A fish among bleached coral. (NOAA)

Oceans Deeply: Kelvin, you had seen Jarvis before the heating in 2015. Can you describe what it was like?

Kelvin Gorospe: The one time that I made it to Jarvis, I dove for one day. That one day of diving there was the most epic diving that I had done as part of NOAA. On the first dive, we jumped in the water and before we even finished getting set up, we turned and just saw a parade of sharks coming in toward us. No exaggeration, 30–40 sharks just coming straight for us to come check us out.

A sea cucumber extending its tentacles. (NOAA)

It’s a really special place. You just don’t see that amount of fish biomass in any of the other places that we go to. There is no comparison.

Oceans Deeply: How long could it take this ecosystem to recover to what Kelvin saw?

Oliver: You just asked a really hard, and potentially speculative question. We’re really concerned right now about the dynamics of coral reef recovery. Largely because we expect disturbances on reefs to continue. Reefs are going to be in this repeated state of recovery, so figuring out the dynamics and the timing of recovery is a critical and active scientific question.

Red algae covering a dead reef at Jarvis. (Brett Schumacher, courtesy of NOAA)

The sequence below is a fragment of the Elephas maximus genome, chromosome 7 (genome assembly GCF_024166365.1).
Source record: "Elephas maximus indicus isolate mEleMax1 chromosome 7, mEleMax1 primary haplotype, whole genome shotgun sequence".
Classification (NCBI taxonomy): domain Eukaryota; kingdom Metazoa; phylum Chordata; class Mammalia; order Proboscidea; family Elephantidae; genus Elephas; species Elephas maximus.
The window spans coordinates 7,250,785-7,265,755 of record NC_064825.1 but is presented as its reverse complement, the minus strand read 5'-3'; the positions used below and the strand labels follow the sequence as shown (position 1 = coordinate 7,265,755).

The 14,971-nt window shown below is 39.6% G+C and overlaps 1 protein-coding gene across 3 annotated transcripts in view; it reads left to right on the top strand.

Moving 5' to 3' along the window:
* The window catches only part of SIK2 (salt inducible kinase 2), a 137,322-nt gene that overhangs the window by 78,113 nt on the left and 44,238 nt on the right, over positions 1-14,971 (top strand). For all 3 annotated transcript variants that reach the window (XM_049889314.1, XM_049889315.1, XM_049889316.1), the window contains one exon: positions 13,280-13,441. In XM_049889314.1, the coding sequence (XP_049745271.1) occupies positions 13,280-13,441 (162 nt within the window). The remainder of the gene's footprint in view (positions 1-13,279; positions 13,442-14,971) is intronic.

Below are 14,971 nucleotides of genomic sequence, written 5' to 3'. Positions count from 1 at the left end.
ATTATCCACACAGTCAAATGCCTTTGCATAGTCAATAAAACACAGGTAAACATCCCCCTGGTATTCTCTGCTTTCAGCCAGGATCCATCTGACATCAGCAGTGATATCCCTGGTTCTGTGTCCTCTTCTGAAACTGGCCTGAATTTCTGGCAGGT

Jarvis is a really interesting case for this question, because El Niños are not new. The most recent, biggest bleaching event was 1998. There were conditions that were almost as bad as this time, at Jarvis. Looking at the reef in 2000, two years later, there was some dead coral, but the system was still pretty intact. So, the potential for recovery at Jarvis is really huge, and even the potential for rapid recovery is pretty huge.

But, that’s because [Jarvis] is limited from fishing and limited from nutrient impact because it is so remote. Its remoteness does not protect it from climate change.

Oceans Deeply: And what did you find at other central Pacific Islands, like Howland and Baker?

Oliver: Howland and Baker actually did quite well during this last event. We don’t have records of their bleaching, no one was there, but they got less exposure [to temperature change] and saw potentially less mortality than Jarvis. In fact, the change in coral cover is within the margin of error.

Enormous shelves of Porites coral. (NOAA)

It was a huge weight off our shoulders. Rolling up to Howland and Baker, we were expecting Jarvis all over again.